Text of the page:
Retail has of course faced particular challenges and remains likely to be heavily on-line focused for some time to come. The shared learnings are around how to take care of staff in each of these industries – how to set up operations for remote and socially-distanced work; how to shield vulnerable workers; how to manage facilities safely, and indeed how to protect security of employment.

KA: How will the wider business and health landscape change how we look at logistics operations in future?

MO: Investment in technology will pick up pace, in particular where it facilities work being done remotely or with less human interaction. Picking systems for example, will have a different ROI in the context of physical distancing.

Multi-skilling of employees will take on further importance to allow for flexing the team to where the work is, depending on staff attendance and business shifts. Some degree of remote working will continue, so it’s important to be clear on which roles are critical to be performed on site and which are suited to virtual working.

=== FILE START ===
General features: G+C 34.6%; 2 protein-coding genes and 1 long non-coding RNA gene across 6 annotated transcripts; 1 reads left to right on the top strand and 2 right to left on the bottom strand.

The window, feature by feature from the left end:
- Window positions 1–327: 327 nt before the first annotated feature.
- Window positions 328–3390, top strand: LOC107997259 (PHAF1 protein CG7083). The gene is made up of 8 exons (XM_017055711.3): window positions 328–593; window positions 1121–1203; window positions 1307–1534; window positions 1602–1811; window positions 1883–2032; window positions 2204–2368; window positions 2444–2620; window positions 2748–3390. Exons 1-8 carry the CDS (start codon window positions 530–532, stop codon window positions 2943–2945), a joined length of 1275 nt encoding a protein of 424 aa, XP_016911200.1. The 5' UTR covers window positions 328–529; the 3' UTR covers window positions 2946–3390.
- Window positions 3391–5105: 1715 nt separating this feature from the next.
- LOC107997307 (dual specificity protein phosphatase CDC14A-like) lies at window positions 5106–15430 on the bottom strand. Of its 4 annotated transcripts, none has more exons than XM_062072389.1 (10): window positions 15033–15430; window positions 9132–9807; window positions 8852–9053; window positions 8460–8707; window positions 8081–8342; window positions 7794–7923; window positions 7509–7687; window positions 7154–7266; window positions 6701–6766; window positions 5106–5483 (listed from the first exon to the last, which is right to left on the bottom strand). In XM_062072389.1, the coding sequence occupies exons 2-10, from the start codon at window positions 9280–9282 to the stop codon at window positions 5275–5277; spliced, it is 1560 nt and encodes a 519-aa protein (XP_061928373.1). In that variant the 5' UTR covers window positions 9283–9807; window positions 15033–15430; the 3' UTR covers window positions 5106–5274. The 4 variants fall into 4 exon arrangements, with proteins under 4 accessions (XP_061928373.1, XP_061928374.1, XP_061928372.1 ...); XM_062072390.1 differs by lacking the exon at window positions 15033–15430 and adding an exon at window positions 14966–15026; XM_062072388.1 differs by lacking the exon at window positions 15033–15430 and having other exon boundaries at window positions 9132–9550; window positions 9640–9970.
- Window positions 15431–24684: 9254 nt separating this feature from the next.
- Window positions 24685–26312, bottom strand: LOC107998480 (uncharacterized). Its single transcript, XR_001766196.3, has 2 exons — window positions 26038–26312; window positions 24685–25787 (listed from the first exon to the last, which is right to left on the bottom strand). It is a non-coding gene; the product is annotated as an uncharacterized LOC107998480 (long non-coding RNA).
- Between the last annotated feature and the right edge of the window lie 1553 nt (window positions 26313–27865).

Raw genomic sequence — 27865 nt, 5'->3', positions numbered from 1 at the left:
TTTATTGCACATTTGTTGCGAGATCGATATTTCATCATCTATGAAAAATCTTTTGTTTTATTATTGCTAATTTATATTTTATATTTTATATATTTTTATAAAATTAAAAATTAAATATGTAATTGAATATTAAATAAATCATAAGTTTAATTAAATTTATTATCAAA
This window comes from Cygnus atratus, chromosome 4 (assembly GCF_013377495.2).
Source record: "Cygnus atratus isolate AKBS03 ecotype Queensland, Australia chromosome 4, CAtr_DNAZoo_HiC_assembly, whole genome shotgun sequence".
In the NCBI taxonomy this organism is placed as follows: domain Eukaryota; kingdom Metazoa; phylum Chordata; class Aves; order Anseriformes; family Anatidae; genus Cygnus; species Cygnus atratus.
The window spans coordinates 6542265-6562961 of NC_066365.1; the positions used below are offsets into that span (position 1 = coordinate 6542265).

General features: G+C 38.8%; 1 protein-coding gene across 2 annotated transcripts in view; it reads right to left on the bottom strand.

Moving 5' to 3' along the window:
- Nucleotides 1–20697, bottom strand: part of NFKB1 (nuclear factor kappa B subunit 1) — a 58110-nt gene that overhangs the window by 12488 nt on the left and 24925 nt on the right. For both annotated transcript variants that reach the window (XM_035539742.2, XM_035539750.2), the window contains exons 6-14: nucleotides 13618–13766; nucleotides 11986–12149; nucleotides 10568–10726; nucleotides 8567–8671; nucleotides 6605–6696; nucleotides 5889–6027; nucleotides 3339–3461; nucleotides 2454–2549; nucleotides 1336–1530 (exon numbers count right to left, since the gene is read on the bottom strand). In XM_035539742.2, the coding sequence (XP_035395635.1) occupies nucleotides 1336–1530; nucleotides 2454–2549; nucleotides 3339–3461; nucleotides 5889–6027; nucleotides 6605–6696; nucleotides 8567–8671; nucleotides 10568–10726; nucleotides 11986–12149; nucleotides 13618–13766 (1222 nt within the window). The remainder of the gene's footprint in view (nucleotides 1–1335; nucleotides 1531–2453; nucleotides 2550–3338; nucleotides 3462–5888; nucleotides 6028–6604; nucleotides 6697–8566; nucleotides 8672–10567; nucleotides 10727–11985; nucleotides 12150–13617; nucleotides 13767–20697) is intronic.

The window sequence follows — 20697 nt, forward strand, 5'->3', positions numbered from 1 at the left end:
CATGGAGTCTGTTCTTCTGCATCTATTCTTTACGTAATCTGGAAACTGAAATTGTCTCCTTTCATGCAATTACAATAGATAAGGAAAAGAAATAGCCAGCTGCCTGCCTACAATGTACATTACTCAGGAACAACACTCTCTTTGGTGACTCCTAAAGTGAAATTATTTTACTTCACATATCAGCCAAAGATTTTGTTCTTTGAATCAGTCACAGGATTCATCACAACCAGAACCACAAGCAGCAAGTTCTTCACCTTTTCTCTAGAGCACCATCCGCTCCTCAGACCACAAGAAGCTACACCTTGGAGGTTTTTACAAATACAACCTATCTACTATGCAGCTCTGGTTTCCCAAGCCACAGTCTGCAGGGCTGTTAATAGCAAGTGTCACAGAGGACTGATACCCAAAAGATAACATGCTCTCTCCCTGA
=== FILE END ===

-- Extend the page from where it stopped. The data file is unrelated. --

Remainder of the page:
KA: What steps should companies take to transform. Is it now or never?

MO: At the pace of change we are living through, ‘wait and see’ is a dangerous approach. Key ‘no regret’ moves should be identified now and moved forward at pace, such as a supplier deep dive (including second and third level suppliers) and workforce planning. As you plan, do not forget that Brexit is still on the horizon, so it’s vital to ensure your planning also covers a no-deal scenario. COVID-19 will have likely exposed any vulnerabilities in your supply chain resilience, so make sure your plan covers having those gaps closed before Christmas.